The solution was to compel gentile believers to convert fully to Judaism, starting with circumcision. This showed that the new movement was indeed genuinely Jewish and showed the “puzzled or suspicious local pagan authorities that the claim to the exemption from normal imperial religious practices was genuine, however unexpected and unwelcome it might have been” (29).
Paul’s answer is not to offer Christianity as a superior alternative to Judaism. That reading reflects eighteenth-century History of Religions thinking (and I would add, those categories really didn’t even exist as alternatives when Paul wrote Galatians). Instead, Paul offered a messianic eschatology, resulting in personal and communal transformation (32). Wright develops this in three main points found in Galatians:
- First, the God of Abraham, Isaac, and Jacob have done what he has always promised: he has launched his new creation (32). The present evil age is ending, and the age to come has already begun with the death and resurrection of the Messiah. Therefore, to get circumcised denies the new creation has really begun (33).
- Second, God’s Messiah, Jesus, has fulfilled the divine purpose for Israel in his death and resurrection and has accomplished the new exodus. This is the ultimate rescue from the ultimate enemy, sin and death. It would shock Jewish readers to learn that Israel is fulfilled through a crucified Messiah. But even more shocking, the Torah has done its job and is now set aside. The Torah accomplished its purpose, and its time is complete. To force non-Jewish believers in Jesus as Messiah to keep the Torah for its own sake or to look like good Jews to the Roman magistrates or to the anxious, zealous Jews from Jerusalem must be firmly resisted (36).
- Third, God has given his spirit to be the transformative energy for his new people. The spirit is an advanced gift from the future inheritance (38). As a result, all of God’s people belong at the same table. The church’s Jewish neighbors would not understand this, and maybe even other Jewish believers in Jesus as messiah would not understand. Even the “men from James” from Jerusalem didn’t understand the importance of the unity of all believers, whether Jew or Gentile, male or female, slave or free.
The main body of the commentary begins with a new translation drawn from his The New Testament for Everyone. Unlike some exegetical commentaries, Wright does not comment on lexical or syntactical issues, along with his translation. In fact, his translation is periphrastic, occasionally sounding more like The Message than the NRSV. This is not a problem since the goal of the translation is to express Paul’s ideas in language “for everyone.”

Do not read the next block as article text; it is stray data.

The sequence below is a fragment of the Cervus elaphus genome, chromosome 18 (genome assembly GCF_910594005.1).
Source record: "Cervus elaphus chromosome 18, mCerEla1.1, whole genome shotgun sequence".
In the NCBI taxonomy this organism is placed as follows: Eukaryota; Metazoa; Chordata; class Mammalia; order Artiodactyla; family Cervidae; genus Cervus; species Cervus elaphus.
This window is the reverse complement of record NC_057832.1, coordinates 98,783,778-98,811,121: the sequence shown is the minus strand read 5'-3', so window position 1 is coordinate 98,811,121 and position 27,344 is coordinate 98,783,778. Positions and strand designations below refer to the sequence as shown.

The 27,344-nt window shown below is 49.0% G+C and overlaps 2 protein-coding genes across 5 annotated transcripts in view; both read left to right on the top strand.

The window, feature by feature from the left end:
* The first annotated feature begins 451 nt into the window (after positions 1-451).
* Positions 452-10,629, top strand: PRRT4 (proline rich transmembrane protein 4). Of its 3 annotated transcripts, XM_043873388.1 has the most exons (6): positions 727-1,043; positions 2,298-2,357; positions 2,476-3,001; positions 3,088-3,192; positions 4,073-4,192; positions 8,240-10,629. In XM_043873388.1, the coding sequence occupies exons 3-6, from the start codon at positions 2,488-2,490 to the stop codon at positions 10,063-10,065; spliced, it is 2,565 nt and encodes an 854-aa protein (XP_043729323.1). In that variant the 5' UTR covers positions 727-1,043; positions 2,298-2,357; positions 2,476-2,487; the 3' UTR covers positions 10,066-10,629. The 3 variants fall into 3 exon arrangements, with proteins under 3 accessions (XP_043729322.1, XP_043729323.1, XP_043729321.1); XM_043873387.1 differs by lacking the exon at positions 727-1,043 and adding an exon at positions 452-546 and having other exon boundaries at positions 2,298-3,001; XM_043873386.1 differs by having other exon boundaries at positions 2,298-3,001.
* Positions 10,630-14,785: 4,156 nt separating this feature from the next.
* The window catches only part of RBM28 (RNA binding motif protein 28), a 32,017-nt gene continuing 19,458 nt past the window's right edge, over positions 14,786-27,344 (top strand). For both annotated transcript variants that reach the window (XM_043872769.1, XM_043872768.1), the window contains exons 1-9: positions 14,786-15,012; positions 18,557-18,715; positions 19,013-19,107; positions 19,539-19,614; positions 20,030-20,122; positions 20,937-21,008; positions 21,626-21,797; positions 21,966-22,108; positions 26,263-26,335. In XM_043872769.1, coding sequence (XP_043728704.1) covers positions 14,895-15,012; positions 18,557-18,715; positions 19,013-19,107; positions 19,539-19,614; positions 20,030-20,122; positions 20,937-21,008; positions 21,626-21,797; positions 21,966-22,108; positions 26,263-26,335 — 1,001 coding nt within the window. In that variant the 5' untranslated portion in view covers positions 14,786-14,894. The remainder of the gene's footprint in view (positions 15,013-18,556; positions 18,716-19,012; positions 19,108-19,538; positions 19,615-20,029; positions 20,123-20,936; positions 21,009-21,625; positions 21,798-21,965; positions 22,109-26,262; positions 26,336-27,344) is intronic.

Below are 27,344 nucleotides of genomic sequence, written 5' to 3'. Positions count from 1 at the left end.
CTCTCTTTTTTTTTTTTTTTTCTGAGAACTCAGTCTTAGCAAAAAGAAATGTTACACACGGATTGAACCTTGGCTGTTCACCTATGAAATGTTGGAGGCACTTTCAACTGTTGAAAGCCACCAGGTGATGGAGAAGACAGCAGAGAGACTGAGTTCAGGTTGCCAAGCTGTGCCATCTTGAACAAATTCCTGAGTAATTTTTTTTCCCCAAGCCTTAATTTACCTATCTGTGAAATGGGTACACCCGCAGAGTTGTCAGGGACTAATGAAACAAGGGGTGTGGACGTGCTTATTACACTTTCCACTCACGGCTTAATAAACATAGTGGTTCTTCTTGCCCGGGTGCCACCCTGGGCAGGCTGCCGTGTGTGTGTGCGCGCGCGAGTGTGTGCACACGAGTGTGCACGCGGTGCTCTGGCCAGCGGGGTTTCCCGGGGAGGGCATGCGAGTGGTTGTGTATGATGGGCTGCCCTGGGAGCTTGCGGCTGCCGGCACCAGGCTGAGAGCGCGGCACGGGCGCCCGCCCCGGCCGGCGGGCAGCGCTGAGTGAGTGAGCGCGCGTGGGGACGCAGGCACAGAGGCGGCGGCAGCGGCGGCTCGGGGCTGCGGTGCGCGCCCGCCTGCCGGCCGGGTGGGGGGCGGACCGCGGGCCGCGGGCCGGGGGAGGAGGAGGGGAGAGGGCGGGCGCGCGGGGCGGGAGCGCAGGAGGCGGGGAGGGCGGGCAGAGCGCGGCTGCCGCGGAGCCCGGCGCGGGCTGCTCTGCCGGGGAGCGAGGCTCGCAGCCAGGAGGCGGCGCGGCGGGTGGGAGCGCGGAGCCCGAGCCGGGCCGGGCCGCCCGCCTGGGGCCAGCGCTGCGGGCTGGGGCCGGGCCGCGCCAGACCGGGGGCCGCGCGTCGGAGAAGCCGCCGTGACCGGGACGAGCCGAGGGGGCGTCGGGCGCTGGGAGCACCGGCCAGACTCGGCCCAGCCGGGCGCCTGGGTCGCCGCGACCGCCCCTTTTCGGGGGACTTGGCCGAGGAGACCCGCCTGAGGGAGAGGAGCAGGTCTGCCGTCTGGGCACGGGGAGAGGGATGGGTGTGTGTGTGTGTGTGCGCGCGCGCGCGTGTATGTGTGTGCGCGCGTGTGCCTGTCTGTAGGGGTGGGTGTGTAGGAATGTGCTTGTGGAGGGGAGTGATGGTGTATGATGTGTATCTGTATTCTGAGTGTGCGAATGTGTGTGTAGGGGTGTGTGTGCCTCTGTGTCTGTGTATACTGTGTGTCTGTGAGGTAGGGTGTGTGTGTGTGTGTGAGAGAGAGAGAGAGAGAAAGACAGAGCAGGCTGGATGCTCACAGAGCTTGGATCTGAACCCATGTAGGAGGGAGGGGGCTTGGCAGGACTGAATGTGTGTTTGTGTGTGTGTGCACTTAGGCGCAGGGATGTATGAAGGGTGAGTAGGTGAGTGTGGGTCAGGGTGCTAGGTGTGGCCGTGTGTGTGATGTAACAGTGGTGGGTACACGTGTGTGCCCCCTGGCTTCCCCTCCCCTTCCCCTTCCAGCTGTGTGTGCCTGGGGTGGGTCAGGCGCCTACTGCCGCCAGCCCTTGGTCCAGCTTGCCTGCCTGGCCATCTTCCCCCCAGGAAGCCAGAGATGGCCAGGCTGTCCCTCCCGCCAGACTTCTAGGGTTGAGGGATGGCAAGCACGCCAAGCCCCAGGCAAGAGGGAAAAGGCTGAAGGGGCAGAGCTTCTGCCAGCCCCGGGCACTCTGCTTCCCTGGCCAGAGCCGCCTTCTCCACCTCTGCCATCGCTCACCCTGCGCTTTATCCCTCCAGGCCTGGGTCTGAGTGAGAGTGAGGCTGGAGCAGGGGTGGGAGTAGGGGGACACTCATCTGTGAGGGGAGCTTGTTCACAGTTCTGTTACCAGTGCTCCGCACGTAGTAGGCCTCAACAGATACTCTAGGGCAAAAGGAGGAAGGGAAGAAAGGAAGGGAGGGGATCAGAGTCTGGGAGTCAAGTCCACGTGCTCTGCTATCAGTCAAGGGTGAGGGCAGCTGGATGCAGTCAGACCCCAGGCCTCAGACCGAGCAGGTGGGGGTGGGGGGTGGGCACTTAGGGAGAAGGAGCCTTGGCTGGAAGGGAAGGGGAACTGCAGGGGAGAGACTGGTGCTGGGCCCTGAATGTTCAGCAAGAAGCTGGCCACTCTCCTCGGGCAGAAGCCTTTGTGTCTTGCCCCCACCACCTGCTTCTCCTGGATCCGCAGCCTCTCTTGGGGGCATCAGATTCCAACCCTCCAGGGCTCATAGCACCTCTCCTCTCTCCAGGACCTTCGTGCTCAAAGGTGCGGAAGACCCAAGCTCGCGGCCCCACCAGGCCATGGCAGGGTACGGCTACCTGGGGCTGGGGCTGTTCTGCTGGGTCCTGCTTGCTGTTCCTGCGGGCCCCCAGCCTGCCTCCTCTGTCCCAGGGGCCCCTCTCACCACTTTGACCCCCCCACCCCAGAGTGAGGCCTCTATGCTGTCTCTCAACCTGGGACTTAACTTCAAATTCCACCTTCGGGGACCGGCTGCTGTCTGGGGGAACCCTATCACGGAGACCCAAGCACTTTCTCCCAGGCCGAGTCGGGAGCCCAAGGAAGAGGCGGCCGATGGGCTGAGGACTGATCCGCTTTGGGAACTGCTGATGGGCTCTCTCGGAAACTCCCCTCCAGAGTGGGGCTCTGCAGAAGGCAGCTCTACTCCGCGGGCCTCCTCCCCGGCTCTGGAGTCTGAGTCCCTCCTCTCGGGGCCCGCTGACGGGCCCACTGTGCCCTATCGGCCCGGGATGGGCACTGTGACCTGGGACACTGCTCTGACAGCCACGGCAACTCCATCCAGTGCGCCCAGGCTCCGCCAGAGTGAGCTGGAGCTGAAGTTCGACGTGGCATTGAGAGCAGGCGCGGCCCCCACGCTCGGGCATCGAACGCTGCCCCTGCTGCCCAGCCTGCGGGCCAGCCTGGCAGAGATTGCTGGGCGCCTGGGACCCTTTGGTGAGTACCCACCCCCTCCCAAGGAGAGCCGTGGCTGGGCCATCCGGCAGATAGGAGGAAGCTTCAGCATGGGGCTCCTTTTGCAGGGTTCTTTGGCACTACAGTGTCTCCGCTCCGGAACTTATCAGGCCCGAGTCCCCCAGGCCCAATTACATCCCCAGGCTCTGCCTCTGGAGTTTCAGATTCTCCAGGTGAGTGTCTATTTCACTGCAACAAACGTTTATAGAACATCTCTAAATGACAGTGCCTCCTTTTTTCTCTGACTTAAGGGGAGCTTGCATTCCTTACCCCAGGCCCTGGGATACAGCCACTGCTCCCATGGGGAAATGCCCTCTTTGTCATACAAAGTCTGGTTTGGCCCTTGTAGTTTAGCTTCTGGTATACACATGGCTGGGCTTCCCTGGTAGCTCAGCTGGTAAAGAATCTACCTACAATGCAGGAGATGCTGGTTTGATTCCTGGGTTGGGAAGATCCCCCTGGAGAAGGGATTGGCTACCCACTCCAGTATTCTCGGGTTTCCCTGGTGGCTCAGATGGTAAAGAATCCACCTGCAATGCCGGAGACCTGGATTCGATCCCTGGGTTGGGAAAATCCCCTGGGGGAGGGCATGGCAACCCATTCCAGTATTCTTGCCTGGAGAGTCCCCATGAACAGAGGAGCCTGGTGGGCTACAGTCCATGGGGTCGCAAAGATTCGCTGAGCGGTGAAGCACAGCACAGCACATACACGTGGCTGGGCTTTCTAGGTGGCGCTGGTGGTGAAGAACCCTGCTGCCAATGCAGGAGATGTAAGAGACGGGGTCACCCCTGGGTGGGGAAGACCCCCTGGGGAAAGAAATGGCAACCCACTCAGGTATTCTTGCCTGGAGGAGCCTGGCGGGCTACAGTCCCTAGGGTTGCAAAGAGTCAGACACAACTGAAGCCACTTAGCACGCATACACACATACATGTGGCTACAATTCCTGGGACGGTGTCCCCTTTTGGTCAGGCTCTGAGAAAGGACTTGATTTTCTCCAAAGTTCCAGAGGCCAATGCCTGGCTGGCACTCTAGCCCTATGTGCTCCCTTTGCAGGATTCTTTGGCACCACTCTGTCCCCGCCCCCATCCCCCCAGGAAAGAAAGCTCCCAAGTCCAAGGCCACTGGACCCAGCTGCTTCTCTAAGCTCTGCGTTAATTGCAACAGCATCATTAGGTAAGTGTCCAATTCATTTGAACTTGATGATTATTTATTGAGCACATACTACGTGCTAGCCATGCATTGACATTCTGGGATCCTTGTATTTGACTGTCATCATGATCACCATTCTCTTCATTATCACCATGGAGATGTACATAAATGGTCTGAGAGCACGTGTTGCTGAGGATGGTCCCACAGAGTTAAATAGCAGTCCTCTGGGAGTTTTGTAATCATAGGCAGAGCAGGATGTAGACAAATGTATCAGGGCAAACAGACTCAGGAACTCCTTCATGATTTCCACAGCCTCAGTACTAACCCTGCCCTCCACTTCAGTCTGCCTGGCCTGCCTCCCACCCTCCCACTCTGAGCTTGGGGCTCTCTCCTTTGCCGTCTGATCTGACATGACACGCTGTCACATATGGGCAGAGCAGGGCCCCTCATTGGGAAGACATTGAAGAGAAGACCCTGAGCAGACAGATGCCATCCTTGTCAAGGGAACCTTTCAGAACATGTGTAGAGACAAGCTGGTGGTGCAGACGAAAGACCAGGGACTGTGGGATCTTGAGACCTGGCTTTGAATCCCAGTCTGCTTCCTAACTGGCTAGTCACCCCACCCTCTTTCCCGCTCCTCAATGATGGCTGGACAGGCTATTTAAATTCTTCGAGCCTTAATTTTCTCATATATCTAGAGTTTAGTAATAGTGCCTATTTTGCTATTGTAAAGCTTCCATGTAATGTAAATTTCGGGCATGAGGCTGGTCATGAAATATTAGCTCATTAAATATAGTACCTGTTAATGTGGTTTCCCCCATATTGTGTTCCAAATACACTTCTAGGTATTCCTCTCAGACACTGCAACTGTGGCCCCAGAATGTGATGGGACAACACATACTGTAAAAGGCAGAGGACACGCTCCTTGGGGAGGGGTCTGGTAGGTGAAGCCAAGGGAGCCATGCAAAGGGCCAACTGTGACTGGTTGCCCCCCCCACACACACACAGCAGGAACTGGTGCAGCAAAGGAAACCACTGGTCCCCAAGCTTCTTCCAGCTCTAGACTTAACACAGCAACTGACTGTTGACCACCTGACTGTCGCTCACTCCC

After a brief introduction to the main theme of the unit, the commentary precedes paragraph by paragraph, divided into verses and clauses. Although there are occasional references to Greek, these are always in transliteration and will not distract readers who do not know Greek from understanding the commentary. He occasionally interacts with modern secondary literature in footnotes. But as he says in the introduction, he does not engage in “zealous footnoting that is now common in commentaries.” He recommends recent commentaries by Moo, deSilva, and Keener for that sort of thing. His primary goal is to explain what Paul meant and then what it might mean for today. This book is not a compendium of what other commentaries have already said.
Even though this is a “Christian formation” commentary, it is thoroughly historical, sociological commentary. Wright does the exegetical work required (“what did Paul say”) and places Paul in the proper historical context, both in terms of Jewish backgrounds and the Greco-Roman world of the Galatian churches. More than most commentaries, reading the introduction is critically important. Wright consistently ties his exegesis back to the three main points from the introduction describing the situation of the Galatian churches.
Because this is N. T. Wright, the prose is well-written and will be enjoyed by both laypeople and academics. He highlights the main points with judicious use of italics and bold print. The lack of argument in the book will frustrate some academic readers, but footnotes to Wright’s many other books on the Apostle Paul are sufficient. However, it is unnecessary that one read the 1500-page Paul and the Faithfulness of God to understand this commentary. Although it helps to have a working knowledge of the last 40 years of Pauline studies, one can appreciate the argument of this commentary without working through Wright’s Paul and his Recent Interpreters.
In the end, this Galatians commentary achieves the goal of clearly explaining the text of Galatians as it would have been understood in the original historical and cultural context (as described by Wright). The commentary does make a significant contribution toward Christian formation by challenging readers to hear and apply the text in a modern context.
NB: Thanks to Eerdmans for kindly providing me with a review copy of this book. This did not influence my thoughts regarding the work.